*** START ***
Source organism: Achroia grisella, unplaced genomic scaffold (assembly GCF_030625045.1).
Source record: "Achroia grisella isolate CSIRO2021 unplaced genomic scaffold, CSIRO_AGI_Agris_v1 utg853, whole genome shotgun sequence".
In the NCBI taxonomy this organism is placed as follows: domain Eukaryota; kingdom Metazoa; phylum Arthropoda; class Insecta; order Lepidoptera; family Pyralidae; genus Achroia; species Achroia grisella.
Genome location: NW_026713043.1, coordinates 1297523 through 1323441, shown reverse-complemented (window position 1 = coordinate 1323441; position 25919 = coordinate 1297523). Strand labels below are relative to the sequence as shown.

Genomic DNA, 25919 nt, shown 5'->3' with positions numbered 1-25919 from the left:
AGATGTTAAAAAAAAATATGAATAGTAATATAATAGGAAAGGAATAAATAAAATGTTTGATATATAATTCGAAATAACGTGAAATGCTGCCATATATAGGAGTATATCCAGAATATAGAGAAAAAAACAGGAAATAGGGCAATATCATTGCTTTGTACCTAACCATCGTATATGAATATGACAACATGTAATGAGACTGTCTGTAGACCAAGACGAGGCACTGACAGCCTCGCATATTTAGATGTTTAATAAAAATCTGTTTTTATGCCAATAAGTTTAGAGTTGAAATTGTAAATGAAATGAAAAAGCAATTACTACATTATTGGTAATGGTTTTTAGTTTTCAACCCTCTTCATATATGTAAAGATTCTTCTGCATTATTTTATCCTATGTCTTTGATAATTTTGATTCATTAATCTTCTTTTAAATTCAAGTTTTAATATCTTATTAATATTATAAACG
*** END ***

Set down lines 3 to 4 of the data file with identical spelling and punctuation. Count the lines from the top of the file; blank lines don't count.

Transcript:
In the NCBI taxonomy this organism is placed as follows: domain Eukaryota; kingdom Metazoa; phylum Arthropoda; class Insecta; order Lepidoptera; family Pyralidae; genus Achroia; species Achroia grisella.
Genome location: NW_026713043.1, coordinates 1297523 through 1323441, shown reverse-complemented (window position 1 = coordinate 1323441; position 25919 = coordinate 1297523). Strand labels below are relative to the sequence as shown.